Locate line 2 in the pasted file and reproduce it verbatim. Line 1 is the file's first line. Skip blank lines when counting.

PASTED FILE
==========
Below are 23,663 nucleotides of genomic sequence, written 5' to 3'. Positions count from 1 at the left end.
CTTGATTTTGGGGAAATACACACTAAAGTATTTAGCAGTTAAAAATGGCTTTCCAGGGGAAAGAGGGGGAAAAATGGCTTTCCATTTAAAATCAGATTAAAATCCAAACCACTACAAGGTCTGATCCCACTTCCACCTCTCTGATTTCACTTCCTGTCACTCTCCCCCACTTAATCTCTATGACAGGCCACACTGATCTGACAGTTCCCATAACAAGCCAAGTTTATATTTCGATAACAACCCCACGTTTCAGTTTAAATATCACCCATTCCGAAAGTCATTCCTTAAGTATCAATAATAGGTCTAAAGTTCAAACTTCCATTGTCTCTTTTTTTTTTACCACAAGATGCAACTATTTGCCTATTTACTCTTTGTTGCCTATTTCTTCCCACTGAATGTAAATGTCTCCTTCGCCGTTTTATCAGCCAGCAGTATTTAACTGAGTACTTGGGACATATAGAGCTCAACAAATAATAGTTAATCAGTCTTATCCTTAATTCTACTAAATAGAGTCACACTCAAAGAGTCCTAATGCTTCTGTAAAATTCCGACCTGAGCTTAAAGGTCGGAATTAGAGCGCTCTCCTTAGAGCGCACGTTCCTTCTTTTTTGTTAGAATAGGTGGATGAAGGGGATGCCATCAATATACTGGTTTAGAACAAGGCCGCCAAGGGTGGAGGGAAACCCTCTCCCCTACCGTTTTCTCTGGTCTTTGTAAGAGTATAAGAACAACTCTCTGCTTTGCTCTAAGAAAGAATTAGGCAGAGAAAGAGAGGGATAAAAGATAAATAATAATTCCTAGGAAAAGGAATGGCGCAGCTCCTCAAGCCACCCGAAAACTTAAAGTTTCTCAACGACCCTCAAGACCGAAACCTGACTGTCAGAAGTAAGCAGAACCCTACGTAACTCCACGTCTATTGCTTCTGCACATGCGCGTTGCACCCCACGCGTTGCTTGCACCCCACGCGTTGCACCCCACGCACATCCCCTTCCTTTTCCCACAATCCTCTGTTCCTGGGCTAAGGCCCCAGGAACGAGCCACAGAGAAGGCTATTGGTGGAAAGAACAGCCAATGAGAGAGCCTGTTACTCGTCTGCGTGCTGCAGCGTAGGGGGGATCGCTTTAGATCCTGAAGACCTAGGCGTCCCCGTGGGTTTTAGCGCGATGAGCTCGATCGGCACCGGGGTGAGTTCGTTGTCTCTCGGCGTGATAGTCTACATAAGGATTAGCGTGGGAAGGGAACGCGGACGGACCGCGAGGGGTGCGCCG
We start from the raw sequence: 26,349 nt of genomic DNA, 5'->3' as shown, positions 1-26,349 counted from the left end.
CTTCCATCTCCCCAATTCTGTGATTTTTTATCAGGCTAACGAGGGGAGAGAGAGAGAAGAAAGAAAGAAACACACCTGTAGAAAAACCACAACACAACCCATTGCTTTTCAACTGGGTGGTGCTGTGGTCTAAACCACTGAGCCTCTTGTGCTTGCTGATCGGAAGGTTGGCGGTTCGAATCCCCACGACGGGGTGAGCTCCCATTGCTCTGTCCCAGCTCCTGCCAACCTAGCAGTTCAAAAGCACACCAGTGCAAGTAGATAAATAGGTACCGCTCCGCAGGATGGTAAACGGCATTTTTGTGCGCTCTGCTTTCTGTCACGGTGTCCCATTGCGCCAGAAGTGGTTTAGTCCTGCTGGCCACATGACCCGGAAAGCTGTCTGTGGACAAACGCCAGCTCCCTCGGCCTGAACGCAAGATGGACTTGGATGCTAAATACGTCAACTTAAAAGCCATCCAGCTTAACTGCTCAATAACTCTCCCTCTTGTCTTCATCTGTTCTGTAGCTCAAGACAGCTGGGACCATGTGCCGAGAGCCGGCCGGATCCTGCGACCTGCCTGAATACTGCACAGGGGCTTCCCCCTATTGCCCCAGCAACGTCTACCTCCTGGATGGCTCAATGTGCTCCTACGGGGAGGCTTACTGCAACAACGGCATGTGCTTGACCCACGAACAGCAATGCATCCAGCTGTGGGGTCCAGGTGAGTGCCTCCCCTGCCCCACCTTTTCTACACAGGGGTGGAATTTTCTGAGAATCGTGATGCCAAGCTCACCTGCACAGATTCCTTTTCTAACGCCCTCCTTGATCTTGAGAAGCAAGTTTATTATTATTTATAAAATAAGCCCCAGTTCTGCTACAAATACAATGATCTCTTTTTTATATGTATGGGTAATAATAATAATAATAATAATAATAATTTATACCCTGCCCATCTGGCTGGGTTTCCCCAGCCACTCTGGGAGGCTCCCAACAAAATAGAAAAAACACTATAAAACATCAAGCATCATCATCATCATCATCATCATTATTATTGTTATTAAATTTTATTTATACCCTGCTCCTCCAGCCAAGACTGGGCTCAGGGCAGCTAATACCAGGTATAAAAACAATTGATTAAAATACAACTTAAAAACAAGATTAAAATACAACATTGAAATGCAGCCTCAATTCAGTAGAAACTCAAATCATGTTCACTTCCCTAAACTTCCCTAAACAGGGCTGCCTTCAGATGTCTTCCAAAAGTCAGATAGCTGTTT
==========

CTTGATTTTGGGGAAATACACACTAAAGTATTTAGCAGTTAAAAATGGCTTTCCAGGGGAAAGAGGGGGAAAAATGGCTTTCCATTTAAAATCAGATTAAAATCCAAACCACTACAAGGTCTGATCCCACTTCCACCTCTCTGATTTCACTTCCTGTCACTCTCCCCCACTTAATCTCTATGACAGGCCACACTGATCTGACAGTTCCCATAACAAGCCAAGTTTATATTTCGATAACAACCCCACGTTTCAGTTTAAATATCACCCATTCCGAAAGTCATTCCTTAAGTATCAATAATAGGTCTAAAGTTCAAACTTCCATTGTCTCTTTTTTTTTTACCACAAGATGCAACTATTTGCCTATTTACTCTTTGTTGCCTATTTCTTCCCACTGAATGTAAATGTCTCCTTCGCCGTTTTATCAGCCAGCAGTATTTAACTGAGTACTTGGGACATATAGAGCTCAACAAATAATAGTTAATCAGTCTTATCCTTAATTCTACTAAATAGAGTCACACTCAAAGAGTCCTAATGCTTCTGTAAAATTCCGACCTGAGCTTAAAGGTCGGAATTAGAGCGCTCTCCTTAGAGCGCACGTTCCTTCTTTTTTGTTAGAATAGGTGGATGAAGGGGATGCCATCAATATACTGGTTTAGAACAAGGCCGCCAAGGGTGGAGGGAAACCCTCTCCCCTACCGTTTTCTCTGGTCTTTGTAAGAGTATAAGAACAACTCTCTGCTTTGCTCTAAGAAAGAATTAGGCAGAGAAAGAGAGGGATAAAAGATAAATAATAATTCCTAGGAAAAGGAATGGCGCAGCTCCTCAAGCCACCCGAAAACTTAAAGTTTCTCAACGACCCTCAAGACCGAAACCTGACTGTCAGAAGTAAGCAGAACCCTACGTAACTCCACGTCTATTGCTTCTGCACATGCGCGTTGCACCCCACGCGTTGCTTGCACCCCACGCGTTGCACCCCACGCACATCCCCTTCCTTTTCCCACAATCCTCTGTTCCTGGGCTAAGGCCCCAGGAACGAGCCACAGAGAAGGCTATTGGTGGAAAGAACAGCCAATGAGAGAGCCTGTTACTCGTCTGCGTGCTGCAGCGTAGGGGGGATCGCTTTAGATCCTGAAGACCTAGGCGTCCCCGTGGGTTTTAGCGCGATGAGCTCGATCGGCACCGGGGTGAGTTCGTTGTCTCTCGGCGTGATAGTCTACATAAGGATTAGCGTGGGAAGGGAACGCGGACGGACCGCGAGGGGTGCGCCG